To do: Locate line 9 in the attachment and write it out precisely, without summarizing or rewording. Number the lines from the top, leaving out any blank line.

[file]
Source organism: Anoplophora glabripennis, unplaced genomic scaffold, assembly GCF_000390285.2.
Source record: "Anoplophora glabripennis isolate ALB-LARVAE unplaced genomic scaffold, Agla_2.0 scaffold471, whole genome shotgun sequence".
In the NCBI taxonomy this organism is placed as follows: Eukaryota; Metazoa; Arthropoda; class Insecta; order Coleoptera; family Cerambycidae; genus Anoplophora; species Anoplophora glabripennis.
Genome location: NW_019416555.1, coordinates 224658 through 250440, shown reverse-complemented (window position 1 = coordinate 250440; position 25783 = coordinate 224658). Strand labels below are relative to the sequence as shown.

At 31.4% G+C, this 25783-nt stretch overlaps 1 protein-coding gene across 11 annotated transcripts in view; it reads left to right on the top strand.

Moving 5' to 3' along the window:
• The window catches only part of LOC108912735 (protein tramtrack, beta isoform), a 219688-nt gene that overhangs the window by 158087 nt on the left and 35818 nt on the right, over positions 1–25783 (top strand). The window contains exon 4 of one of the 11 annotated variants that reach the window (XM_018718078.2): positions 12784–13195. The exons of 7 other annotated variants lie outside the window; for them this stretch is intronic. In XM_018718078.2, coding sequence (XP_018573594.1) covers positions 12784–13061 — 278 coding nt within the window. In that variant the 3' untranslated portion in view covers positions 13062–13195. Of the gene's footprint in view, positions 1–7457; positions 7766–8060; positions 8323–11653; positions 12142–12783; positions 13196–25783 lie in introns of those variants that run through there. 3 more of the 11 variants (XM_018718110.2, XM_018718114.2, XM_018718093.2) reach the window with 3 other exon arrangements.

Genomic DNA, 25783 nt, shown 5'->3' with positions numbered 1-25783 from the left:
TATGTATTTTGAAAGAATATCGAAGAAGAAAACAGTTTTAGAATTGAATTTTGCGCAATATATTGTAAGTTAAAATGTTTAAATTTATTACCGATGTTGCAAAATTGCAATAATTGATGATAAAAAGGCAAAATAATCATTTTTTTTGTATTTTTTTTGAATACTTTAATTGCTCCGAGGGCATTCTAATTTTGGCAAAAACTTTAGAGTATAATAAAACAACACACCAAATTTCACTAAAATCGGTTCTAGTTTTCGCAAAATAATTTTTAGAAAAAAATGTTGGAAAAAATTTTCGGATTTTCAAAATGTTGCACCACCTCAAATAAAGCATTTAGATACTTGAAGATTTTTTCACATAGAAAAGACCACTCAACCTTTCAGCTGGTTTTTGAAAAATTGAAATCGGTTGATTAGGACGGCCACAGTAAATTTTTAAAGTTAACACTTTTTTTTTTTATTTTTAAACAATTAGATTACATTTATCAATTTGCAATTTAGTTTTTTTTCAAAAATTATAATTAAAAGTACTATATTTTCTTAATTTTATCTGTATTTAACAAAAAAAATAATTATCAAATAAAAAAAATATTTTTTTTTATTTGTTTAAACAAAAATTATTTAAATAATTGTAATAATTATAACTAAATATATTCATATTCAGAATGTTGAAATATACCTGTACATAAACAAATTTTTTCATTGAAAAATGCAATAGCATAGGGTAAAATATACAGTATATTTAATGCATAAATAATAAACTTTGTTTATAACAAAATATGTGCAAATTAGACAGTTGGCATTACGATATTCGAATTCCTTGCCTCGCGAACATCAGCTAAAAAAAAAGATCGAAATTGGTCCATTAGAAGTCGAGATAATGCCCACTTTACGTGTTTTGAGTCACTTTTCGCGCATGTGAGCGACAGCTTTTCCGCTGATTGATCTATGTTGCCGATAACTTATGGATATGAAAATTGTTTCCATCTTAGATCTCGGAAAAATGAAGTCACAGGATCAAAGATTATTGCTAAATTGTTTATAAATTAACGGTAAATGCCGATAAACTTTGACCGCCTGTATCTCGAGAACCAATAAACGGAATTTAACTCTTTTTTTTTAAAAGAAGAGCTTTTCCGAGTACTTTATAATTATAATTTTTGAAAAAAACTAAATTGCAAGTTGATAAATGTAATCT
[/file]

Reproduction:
TATGTATTTTGAAAGAATATCGAAGAAGAAAACAGTTTTAGAATTGAATTTTGCGCAATATATTGTAAGTTAAAATGTTTAAATTTATTACCGATGTTGCAAAATTGCAATAATTGATGATAAAAAGGCAAAATAATCATTTTTTTTGTATTTTTTTTGAATACTTTAATTGCTCCGAGGGCATTCTAATTTTGGCAAAAACTTTAGAGTATAATAAAACAACACACCAAATTTCACTAAAATCGGTTCTAGTTTTCGCAAAATAATTTTTAGAAAAAAATGTTGGAAAAAATTTTCGGATTTTCAAAATGTTGCACCACCTCAAATAAAGCATTTAGATACTTGAAGATTTTTTCACATAGAAAAGACCACTCAACCTTTCAGCTGGTTTTTGAAAAATTGAAATCGGTTGATTAGGACGGCCACAGTAAATTTTTAAAGTTAACACTTTTTTTTTTTATTTTTAAACAATTAGATTACATTTATCAATTTGCAATTTAGTTTTTTTTCAAAAATTATAATTAAAAGTACTATATTTTCTTAATTTTATCTGTATTTAACAAAAAAAATAATTATCAAATAAAAAAAATATTTTTTTTTATTTGTTTAAACAAAAATTATTTAAATAATTGTAATAATTATAACTAAATATATTCATATTCAGAATGTTGAAATATACCTGTACATAAACAAATTTTTTCATTGAAAAATGCAATAGCATAGGGTAAAATATACAGTATATTTAATGCATAAATAATAAACTTTGTTTATAACAAAATATGTGCAAATTAGACAGTTGGCATTACGATATTCGAATTCCTTGCCTCGCGAACATCAGCTAAAAAAAAAGATCGAAATTGGTCCATTAGAAGTCGAGATAATGCCCACTTTACGTGTTTTGAGTCACTTTTCGCGCATGTGAGCGACAGCTTTTCCGCTGATTGATCTATGTTGCCGATAACTTATGGATATGAAAATTGTTTCCATCTTAGATCTCGGAAAAATGAAGTCACAGGATCAAAGATTATTGCTAAATTGTTTATAAATTAACGGTAAATGCCGATAAACTTTGACCGCCTGTATCTCGAGAACCAATAAACGGAATTTAACTCTTTTTTTTTAAAAGAAGAGCTTTTCCGAGTACTTTATAATTATAATTTTTGAAAAAAACTAAATTGCAAGTTGATAAATGTAATCT